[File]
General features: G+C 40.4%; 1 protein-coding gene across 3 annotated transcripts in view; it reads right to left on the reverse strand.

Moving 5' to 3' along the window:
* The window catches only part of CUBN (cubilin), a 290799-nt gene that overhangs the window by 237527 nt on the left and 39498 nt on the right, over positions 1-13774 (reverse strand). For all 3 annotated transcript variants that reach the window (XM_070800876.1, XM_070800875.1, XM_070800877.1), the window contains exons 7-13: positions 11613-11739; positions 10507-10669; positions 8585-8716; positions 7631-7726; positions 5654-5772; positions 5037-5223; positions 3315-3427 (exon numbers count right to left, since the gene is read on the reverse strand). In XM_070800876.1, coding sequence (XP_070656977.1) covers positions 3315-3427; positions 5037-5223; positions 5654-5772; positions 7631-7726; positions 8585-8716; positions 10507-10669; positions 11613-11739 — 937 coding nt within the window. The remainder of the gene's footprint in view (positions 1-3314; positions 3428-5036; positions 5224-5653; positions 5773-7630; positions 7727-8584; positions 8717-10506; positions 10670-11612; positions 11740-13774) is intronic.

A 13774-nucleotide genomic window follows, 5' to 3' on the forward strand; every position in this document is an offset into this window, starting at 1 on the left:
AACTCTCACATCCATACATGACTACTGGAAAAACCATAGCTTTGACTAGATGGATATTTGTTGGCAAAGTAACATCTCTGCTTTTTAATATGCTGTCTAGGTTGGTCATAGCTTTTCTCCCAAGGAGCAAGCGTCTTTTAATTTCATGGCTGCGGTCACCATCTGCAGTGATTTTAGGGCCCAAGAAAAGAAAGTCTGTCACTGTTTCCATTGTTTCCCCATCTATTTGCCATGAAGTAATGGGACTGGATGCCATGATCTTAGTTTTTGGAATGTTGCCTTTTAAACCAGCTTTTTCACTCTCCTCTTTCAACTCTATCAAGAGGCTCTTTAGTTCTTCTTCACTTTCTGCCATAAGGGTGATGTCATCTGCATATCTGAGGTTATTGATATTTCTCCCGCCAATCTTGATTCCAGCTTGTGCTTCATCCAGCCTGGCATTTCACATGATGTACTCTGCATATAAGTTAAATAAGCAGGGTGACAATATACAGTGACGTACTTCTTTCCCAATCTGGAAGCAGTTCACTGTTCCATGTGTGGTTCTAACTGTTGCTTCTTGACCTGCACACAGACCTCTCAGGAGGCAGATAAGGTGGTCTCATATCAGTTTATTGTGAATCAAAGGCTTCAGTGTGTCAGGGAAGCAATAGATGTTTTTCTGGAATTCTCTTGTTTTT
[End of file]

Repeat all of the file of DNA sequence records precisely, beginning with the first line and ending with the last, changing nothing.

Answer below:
General features: G+C 40.4%; 1 protein-coding gene across 3 annotated transcripts in view; it reads right to left on the reverse strand.

Moving 5' to 3' along the window:
* The window catches only part of CUBN (cubilin), a 290799-nt gene that overhangs the window by 237527 nt on the left and 39498 nt on the right, over positions 1-13774 (reverse strand). For all 3 annotated transcript variants that reach the window (XM_070800876.1, XM_070800875.1, XM_070800877.1), the window contains exons 7-13: positions 11613-11739; positions 10507-10669; positions 8585-8716; positions 7631-7726; positions 5654-5772; positions 5037-5223; positions 3315-3427 (exon numbers count right to left, since the gene is read on the reverse strand). In XM_070800876.1, coding sequence (XP_070656977.1) covers positions 3315-3427; positions 5037-5223; positions 5654-5772; positions 7631-7726; positions 8585-8716; positions 10507-10669; positions 11613-11739 — 937 coding nt within the window. The remainder of the gene's footprint in view (positions 1-3314; positions 3428-5036; positions 5224-5653; positions 5773-7630; positions 7727-8584; positions 8717-10506; positions 10670-11612; positions 11740-13774) is intronic.

A 13774-nucleotide genomic window follows, 5' to 3' on the forward strand; every position in this document is an offset into this window, starting at 1 on the left:
AACTCTCACATCCATACATGACTACTGGAAAAACCATAGCTTTGACTAGATGGATATTTGTTGGCAAAGTAACATCTCTGCTTTTTAATATGCTGTCTAGGTTGGTCATAGCTTTTCTCCCAAGGAGCAAGCGTCTTTTAATTTCATGGCTGCGGTCACCATCTGCAGTGATTTTAGGGCCCAAGAAAAGAAAGTCTGTCACTGTTTCCATTGTTTCCCCATCTATTTGCCATGAAGTAATGGGACTGGATGCCATGATCTTAGTTTTTGGAATGTTGCCTTTTAAACCAGCTTTTTCACTCTCCTCTTTCAACTCTATCAAGAGGCTCTTTAGTTCTTCTTCACTTTCTGCCATAAGGGTGATGTCATCTGCATATCTGAGGTTATTGATATTTCTCCCGCCAATCTTGATTCCAGCTTGTGCTTCATCCAGCCTGGCATTTCACATGATGTACTCTGCATATAAGTTAAATAAGCAGGGTGACAATATACAGTGACGTACTTCTTTCCCAATCTGGAAGCAGTTCACTGTTCCATGTGTGGTTCTAACTGTTGCTTCTTGACCTGCACACAGACCTCTCAGGAGGCAGATAAGGTGGTCTCATATCAGTTTATTGTGAATCAAAGGCTTCAGTGTGTCAGGGAAGCAATAGATGTTTTTCTGGAATTCTCTTGTTTTT